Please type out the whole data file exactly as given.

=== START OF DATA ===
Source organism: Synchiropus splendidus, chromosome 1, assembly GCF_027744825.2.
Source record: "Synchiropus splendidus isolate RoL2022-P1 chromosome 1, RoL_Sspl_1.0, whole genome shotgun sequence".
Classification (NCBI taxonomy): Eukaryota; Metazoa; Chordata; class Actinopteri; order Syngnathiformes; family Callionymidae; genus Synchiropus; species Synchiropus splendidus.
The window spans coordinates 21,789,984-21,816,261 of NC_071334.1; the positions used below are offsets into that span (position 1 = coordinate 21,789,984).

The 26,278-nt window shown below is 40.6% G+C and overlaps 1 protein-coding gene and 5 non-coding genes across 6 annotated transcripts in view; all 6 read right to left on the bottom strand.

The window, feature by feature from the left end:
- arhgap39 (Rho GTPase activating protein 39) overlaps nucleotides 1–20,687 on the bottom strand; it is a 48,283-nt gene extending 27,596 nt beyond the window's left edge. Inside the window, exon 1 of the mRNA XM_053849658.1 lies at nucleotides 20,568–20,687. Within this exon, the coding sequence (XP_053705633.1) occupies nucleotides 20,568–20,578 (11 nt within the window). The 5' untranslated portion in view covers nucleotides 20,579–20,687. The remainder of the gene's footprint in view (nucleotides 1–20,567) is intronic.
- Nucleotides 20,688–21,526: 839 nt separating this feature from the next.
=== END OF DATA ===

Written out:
Source organism: Synchiropus splendidus, chromosome 1, assembly GCF_027744825.2.
Source record: "Synchiropus splendidus isolate RoL2022-P1 chromosome 1, RoL_Sspl_1.0, whole genome shotgun sequence".
Classification (NCBI taxonomy): Eukaryota; Metazoa; Chordata; class Actinopteri; order Syngnathiformes; family Callionymidae; genus Synchiropus; species Synchiropus splendidus.
The window spans coordinates 21,789,984-21,816,261 of NC_071334.1; the positions used below are offsets into that span (position 1 = coordinate 21,789,984).

The 26,278-nt window shown below is 40.6% G+C and overlaps 1 protein-coding gene and 5 non-coding genes across 6 annotated transcripts in view; all 6 read right to left on the bottom strand.

The window, feature by feature from the left end:
- arhgap39 (Rho GTPase activating protein 39) overlaps nucleotides 1–20,687 on the bottom strand; it is a 48,283-nt gene extending 27,596 nt beyond the window's left edge. Inside the window, exon 1 of the mRNA XM_053849658.1 lies at nucleotides 20,568–20,687. Within this exon, the coding sequence (XP_053705633.1) occupies nucleotides 20,568–20,578 (11 nt within the window). The 5' untranslated portion in view covers nucleotides 20,579–20,687. The remainder of the gene's footprint in view (nucleotides 1–20,567) is intronic.
- Nucleotides 20,688–21,526: 839 nt separating this feature from the next.